This week, we feature Michael Rapson, Commis Chef at InterContinental Melbourne The Rialto in the city’s CBD, and his mum Jill. Michael and Jill share their family recipe for a beef stir fry with chilli and ginger.

Michael and Jill

Michael and Jill’s vegetable and beef stir fry

Michael and Jill's Beef Stirfry


  • 1 tablespoon of Rosella Ginger
  • 1 tablespoons peanut oil
  • 250g lean beef (like rump or fillet steak), cut across the grain into thin strips
  • 2 shallots, halved, thinly sliced
  • 1 large red capsicum, cut into short thin strips
  • 1 carrot, cut into short thin strips
  • 2 garlic cloves, crushed
  • 1 sesame oil
  • 2 tablespoons oyster sauce
  • 1 1/2 tablespoons soy sauce
  • 1 spoon toasted black sesame seeds


  1. Heat a large wok over high heat.
  2. Once the wok is hot, add 1 tablespoon of the oil and carefully swirl around to coat the side of the wok. Heat until very hot.
  3. Add the beef to the wok and toss it around till it gets a nice colour then add the Rosella Ginger, shallots, capsicum, carrot and garlic.
  4. Stir-fry for 2 minutes until the vegetables are just tender.
  5. Add the oyster sauce soy sauce and the sesame oil to the wok and season it with a bit of salt and pepper. If you like it spicy you could add some chilli to it. Toss well to combine.
  6. Serve it with steamed rice.
  7. Hint: It is important to heat the wok before adding the oil otherwise the oil can end up overheating and burning. You will know if the oil is hot enough if the beef starts to sizzle when added to the wok

Growing up, Michael’s family would cook a mesh of Indian and Australian food at home, tweaking recipes to add more heat for dad Gordon’s palate, and sneaking more vegetables into Michael’s meals. This stir-fry recipe was born out of those two motivations.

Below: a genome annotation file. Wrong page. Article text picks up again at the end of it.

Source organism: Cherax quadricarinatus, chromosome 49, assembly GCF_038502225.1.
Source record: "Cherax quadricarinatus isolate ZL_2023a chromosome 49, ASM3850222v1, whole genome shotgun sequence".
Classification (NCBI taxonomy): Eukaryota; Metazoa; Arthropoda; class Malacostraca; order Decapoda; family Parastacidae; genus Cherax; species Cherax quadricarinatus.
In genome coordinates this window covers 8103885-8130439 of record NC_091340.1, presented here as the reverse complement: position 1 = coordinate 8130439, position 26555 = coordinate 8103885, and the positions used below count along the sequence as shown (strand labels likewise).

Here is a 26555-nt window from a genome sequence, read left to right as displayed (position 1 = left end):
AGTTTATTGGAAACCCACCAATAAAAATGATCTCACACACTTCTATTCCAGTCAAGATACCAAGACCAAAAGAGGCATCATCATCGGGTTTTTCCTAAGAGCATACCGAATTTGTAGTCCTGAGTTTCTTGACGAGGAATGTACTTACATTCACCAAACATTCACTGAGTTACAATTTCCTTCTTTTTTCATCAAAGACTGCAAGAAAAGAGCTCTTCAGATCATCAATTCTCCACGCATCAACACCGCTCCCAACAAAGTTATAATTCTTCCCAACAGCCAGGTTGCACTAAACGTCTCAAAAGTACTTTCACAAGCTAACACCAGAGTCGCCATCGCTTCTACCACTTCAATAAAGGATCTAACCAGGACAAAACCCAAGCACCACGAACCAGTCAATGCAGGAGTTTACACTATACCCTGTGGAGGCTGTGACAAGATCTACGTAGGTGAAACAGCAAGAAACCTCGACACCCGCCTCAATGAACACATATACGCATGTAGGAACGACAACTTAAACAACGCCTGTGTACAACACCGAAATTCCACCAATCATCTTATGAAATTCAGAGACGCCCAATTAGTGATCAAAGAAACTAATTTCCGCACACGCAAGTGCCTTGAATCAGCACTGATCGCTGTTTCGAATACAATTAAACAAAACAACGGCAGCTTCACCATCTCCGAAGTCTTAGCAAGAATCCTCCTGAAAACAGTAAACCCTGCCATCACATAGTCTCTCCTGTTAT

“I was a bit of a picky eater,” Michael says. “Mum was always telling me to eat my veggies, so this recipe was one of the only ways that she could get me to eat more.”

Gordon’s family descends from the south of India, where cooking is hot rather than spicy.

“At home, we adapt the recipe slightly,” Jill says. “I make my own chilli oil out of habanero chillis.”

With Jill and Gordon working full-time while Michael was at school, it was also something they could quickly throw together at the end of the day.

“It’s something that spans the different tastes and it’s an easy go to when you don’t have anything planned,” Michael says.

One family ritual was visiting Gordon’s parents for Sunday lunch each weekend. Michael would help Jill prepare puddings and bake cakes to accompany the abundant Indian spread that awaited each visit.

“Every Sunday, pretty much without fail, we’d go to see my Nanna and Grandpa on Dad’s side,” Michael recalls.

“Gordon’s mum was amazing – she would cook non-stop. It’s all she ever did,” Jill says. “We would visit each weekend and there would be three or four curries and a couple of different types of rice and raita on the table,” Jill adds.

These deep-rooted family traditions instilled a love of cooking in Michael, prompting him into the chef arena.